You’ll then see the Users Or Groups page. On this page, you’ll add the users or groups to which you want to delegate control. Click Add to open up a standard directory listing dialog box that allows you to add the appropriate users and groups. After you’ve selected all the users and groups you want to add, Click Next.

You’ll then see the Tasks To Delegate page. Click the Create A Custom Task To Delegate radio button and then click Next to continue to the Active Directory Object Type page. Because you want to only delegate control over the user object, you’ll need to click the Only The Following Objects In The Folder radio button. Next, select User Objects from the list provided, as shown in Figure B.

Figure B
Select User Objects from the Active Directory Object Type window.

Click Next to move on to the Permissions page. From the Permissions page, select the Reset Password item. If Reset Password isn’t available, ensure that the General box is checked at the top of the page. After making your selection, click Next to go to the final page of the Wizard, the Completing The Delegation Of Control Wizard screen shown in Figure C. This screen shows you the selections you’ve made. If you want to make a change to a selection, just click the Back button to work your way backwards through the wizard. If you are satisfied with the changes, click Finish to complete the process. Alternatively, you can bail out of the whole process by clicking Cancel.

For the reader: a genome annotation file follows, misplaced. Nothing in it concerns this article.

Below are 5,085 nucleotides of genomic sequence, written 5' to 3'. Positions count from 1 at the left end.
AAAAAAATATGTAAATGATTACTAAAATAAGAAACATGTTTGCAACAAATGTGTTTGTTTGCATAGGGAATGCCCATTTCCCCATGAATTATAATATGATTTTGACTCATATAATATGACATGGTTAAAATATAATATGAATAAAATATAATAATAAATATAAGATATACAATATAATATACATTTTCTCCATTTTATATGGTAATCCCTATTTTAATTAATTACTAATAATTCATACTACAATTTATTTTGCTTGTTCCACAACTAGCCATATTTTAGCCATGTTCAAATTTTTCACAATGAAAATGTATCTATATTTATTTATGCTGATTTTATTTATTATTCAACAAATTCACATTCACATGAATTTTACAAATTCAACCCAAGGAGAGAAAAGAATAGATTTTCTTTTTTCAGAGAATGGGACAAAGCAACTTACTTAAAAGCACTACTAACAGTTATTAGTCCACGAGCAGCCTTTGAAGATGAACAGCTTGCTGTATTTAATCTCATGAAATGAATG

Figure C
Verify the choices you’ve made in the wizard before clicking Finish.

Differences when working with OUs
If you want to delegate password-reset authority over a specific OU rather than over the entire domain, the process is basically the same as I discussed above. However, there are a few differences. Although you can still delegate control in the same way you did at the domain level, it is actually a simpler process for most common tasks at the OU level. Start by selecting an OU from the left pane of the Active Directory Users And Computers MMC. Right-click it and select Delegate Control. Follow the Delegation Of Control Wizard just as you did in the above example.